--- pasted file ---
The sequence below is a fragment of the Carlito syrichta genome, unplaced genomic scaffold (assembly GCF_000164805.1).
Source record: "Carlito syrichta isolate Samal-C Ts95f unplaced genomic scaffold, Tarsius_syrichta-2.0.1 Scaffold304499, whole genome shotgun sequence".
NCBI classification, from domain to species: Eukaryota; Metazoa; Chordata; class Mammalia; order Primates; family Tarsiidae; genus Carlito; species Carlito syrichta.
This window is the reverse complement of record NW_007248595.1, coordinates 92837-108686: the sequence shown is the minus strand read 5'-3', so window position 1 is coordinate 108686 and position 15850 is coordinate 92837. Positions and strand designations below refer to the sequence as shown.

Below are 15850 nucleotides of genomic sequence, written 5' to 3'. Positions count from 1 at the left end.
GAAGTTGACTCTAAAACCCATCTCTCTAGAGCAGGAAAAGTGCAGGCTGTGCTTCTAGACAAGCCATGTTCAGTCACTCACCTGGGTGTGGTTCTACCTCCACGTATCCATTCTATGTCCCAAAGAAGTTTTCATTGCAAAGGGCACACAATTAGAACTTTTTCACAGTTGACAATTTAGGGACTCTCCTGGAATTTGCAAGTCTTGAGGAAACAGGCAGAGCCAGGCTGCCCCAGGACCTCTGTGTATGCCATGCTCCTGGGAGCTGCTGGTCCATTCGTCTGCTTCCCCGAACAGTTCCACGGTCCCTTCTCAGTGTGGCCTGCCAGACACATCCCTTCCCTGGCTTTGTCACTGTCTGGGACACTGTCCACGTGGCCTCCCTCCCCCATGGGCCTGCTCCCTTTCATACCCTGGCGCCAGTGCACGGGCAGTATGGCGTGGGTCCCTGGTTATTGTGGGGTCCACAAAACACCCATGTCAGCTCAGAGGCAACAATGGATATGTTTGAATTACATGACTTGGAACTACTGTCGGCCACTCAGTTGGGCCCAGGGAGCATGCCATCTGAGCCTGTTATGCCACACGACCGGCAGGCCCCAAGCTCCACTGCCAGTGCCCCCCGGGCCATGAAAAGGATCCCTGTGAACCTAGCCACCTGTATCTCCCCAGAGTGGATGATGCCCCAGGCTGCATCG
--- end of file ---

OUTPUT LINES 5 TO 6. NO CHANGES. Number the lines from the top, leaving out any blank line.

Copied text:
Below are 15850 nucleotides of genomic sequence, written 5' to 3'. Positions count from 1 at the left end.
GAAGTTGACTCTAAAACCCATCTCTCTAGAGCAGGAAAAGTGCAGGCTGTGCTTCTAGACAAGCCATGTTCAGTCACTCACCTGGGTGTGGTTCTACCTCCACGTATCCATTCTATGTCCCAAAGAAGTTTTCATTGCAAAGGGCACACAATTAGAACTTTTTCACAGTTGACAATTTAGGGACTCTCCTGGAATTTGCAAGTCTTGAGGAAACAGGCAGAGCCAGGCTGCCCCAGGACCTCTGTGTATGCCATGCTCCTGGGAGCTGCTGGTCCATTCGTCTGCTTCCCCGAACAGTTCCACGGTCCCTTCTCAGTGTGGCCTGCCAGACACATCCCTTCCCTGGCTTTGTCACTGTCTGGGACACTGTCCACGTGGCCTCCCTCCCCCATGGGCCTGCTCCCTTTCATACCCTGGCGCCAGTGCACGGGCAGTATGGCGTGGGTCCCTGGTTATTGTGGGGTCCACAAAACACCCATGTCAGCTCAGAGGCAACAATGGATATGTTTGAATTACATGACTTGGAACTACTGTCGGCCACTCAGTTGGGCCCAGGGAGCATGCCATCTGAGCCTGTTATGCCACACGACCGGCAGGCCCCAAGCTCCACTGCCAGTGCCCCCCGGGCCATGAAAAGGATCCCTGTGAACCTAGCCACCTGTATCTCCCCAGAGTGGATGATGCCCCAGGCTGCATCG